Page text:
Jacek Rostowski

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Jan Anthony Vincent-Rostowski, also known as Jacek Rostowski (Polish pronunciation: [ˈjan ˈvint͡sɛnt rɔsˈtɔfskʲi]; born 30 April 1951, London) is a British-Polish[1] economist and politician who served as Minister of Finance and Deputy Prime Minister of the Republic of Poland.

Jacek Rostowski
Jacek Rostowski 2020a.jpg
Deputy Prime Minister of Poland
In office
25 February 2013 – 27 November 2013
PresidentBronisław Komorowski
Prime MinisterDonald Tusk
Preceded byGrzegorz Schetyna (2009)
Succeeded byElżbieta Bieńkowska
Minister of Finance
In office
16 November 2007 – 27 November 2013
PresidentLech Kaczyński
Bronisław Komorowski (Acting)
Bogdan Borusewicz (Acting)
Grzegorz Schetyna (Acting)
Bronisław Komorowski
Prime MinisterDonald Tusk
Preceded byZyta Gilowska
Succeeded byMateusz Szczurek
Personal details
Born (1951-04-30) 30 April 1951 (age 69)
London, United Kingdom
Political partyCivic Platform
Change UK – The Independent Group (2019)
Spouse(s)Wanda Rostowska
Alma materUniversity College London
London School of Economics

He was a candidate for Change UK in London at the 2019 European Parliament election in the United Kingdom.[2]

Early life and educationEdit

Jan Vincent-Rostowski was born into a Jewish-Polish exile family in London. During the Second World War his father, Roman Rostowski, served as personal Secretary to Tomasz Arciszewski, Prime Minister of the Polish government-in-exile and did not return to Poland after the war. In the 1950s, Roman Rostowski worked for the British Foreign and Commonwealth Office with postings to Kenya, Mauritius and the Seychelles where Jacek Rostowski spent much of his childhood.[3] Jan's grandfather was Jakub Rothfeld (who left Judaism, changed his surname to Rostowski and regarded himself as a Pole), a professor of neurology at the John Casimir University in Lwów.[4]

Jan Vincent-Rostowski attended Westminster School in London, followed by undergraduate and postgraduate studies at University College London (UCL) and the London School of Economics (LSE).[3]

CareerEdit

Jan Vincent-Rostowski was a lecturer at Kingston University (former Kingston Polytechnic), then from 1988 to 1995 at the UCL School of Slavonic and East European Studies, University of London.[5] From 1992 to 1995 he also worked concurrently at the Centre for Economic Performance, LSE.[6]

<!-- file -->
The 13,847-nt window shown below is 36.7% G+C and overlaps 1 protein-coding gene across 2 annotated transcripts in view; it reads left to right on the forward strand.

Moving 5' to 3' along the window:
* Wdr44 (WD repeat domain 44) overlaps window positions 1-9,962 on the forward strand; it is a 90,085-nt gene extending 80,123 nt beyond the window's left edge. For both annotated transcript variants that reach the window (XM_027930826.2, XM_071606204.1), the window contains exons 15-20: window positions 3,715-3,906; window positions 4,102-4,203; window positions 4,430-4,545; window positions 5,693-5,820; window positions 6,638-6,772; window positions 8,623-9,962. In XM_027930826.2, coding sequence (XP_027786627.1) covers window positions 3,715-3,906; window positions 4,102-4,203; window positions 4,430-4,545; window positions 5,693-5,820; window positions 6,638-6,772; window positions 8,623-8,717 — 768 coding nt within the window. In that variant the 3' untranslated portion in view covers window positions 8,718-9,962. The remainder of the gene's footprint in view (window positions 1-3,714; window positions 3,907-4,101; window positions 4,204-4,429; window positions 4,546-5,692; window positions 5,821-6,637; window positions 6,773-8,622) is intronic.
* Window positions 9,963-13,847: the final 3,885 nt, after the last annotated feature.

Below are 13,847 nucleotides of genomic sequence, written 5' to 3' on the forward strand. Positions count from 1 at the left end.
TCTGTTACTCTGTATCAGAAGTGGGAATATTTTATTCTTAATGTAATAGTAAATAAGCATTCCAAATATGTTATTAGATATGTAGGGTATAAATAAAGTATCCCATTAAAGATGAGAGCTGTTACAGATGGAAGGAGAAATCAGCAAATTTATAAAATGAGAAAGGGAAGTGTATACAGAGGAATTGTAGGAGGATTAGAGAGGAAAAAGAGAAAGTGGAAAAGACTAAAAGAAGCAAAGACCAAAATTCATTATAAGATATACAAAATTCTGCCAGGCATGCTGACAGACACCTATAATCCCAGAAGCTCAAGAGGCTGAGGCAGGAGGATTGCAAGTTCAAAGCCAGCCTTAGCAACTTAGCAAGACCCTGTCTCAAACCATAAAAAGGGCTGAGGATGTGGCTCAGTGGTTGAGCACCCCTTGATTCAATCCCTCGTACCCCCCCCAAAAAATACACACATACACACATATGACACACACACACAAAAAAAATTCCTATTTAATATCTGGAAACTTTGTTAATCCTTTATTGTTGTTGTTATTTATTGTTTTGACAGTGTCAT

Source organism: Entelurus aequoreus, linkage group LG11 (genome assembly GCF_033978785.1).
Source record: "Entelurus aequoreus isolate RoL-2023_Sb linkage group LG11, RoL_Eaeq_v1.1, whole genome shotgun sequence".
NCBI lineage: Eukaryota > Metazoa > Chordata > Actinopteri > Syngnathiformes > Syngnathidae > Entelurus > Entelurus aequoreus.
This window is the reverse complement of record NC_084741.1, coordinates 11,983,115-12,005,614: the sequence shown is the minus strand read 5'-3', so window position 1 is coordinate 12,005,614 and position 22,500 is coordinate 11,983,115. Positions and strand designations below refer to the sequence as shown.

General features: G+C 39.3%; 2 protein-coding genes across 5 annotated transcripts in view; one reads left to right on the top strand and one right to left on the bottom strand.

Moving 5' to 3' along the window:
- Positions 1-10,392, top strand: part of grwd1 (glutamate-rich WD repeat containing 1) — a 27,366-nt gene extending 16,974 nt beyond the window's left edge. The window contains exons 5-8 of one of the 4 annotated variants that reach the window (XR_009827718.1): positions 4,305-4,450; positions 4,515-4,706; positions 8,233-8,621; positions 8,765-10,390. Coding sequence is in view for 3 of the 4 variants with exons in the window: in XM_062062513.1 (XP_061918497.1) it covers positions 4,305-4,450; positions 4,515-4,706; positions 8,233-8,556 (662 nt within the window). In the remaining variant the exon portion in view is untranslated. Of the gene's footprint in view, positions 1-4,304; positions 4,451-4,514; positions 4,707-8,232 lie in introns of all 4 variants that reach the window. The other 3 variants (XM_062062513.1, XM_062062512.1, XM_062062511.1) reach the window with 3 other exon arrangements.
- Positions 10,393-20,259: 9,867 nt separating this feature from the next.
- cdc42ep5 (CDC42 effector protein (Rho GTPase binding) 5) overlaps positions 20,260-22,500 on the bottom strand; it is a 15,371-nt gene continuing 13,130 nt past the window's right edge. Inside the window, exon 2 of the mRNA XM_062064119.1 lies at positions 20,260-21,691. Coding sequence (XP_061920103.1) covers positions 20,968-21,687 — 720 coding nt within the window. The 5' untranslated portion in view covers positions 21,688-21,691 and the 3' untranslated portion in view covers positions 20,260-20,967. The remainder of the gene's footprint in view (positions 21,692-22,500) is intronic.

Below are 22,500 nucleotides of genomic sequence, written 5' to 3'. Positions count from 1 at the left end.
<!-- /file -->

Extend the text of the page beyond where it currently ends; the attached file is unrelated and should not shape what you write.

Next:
During this time, together with Ljubo Sirc, Vincent-Rostowski co-edited the academic journal, Communist Economies (later known as Communist Economies & Economic Transformation and Post-Communist Economies).

During the early 1980s he was active (together with his wife Wanda Kościa) in the Polish Solidarity Campaign, a Solidarity support group based in London. From 1989 to 1991 during Poland's great economic transformation following the fall of communism, Vincent-Rostowski was an advisor to the Polish Deputy Prime Minister and Finance Minister, Leszek Balcerowicz.[7]

In the early 1990s Vincent-Rostowski also advised the Russian Federation on macroeconomic policy. In 1991, he co-founded the Warsaw-based Centre for Social and Economic Analysis (CASE), a think-tank designed to assist Europe’s newly independent nations during the transition to capitalism.[8] He was also a member of the Foundation's Council (he resigned from this post when he was nominated as Minister of Finance).

From 1995 he has been Professor of Economics and was the head of the Department of Economics at the Central European University in Budapest during the periods: 1995–2000 and 2005–2006.[9]

From 1997 to 2000, Vincent-Rostowski was Chairman of the Macro-Economic Policy Council at the Polish Ministry of Finance.[10]

From 2002 to 2004 he was an Economic Adviser to the National Bank of Poland.[11]

In 2004 Vincent-Rostowski was appointed Economic Adviser to Bank Pekao. He left this post in November 2007.[12]

Minister of Finance, 2007–2013Edit

Vincent-Rostowski joined the Cabinet of Premier Donald Tusk on 16 November 2007, and served as Finance Minister of the Republic of Poland until November 2013. He was named European Finance Minister of the Year in 2009 by The Banker magazine.[13] In November 2012, Rostowski was cited by the Financial Times as the third best finance minister in Europe.

During his six-year tenure at the ministry, Rostowski oversaw an overhaul of the public finance sector, including a cap on spending growth and a decision to redeem sovereign bonds held by privately managed pension fund companies, a move that drew criticism from the fund companies and some economists.[14] As part of a cabinet shuffle in late 2013, Tusk replaced Rostowski with Mateusz Szczurek.[14]

Later careerEdit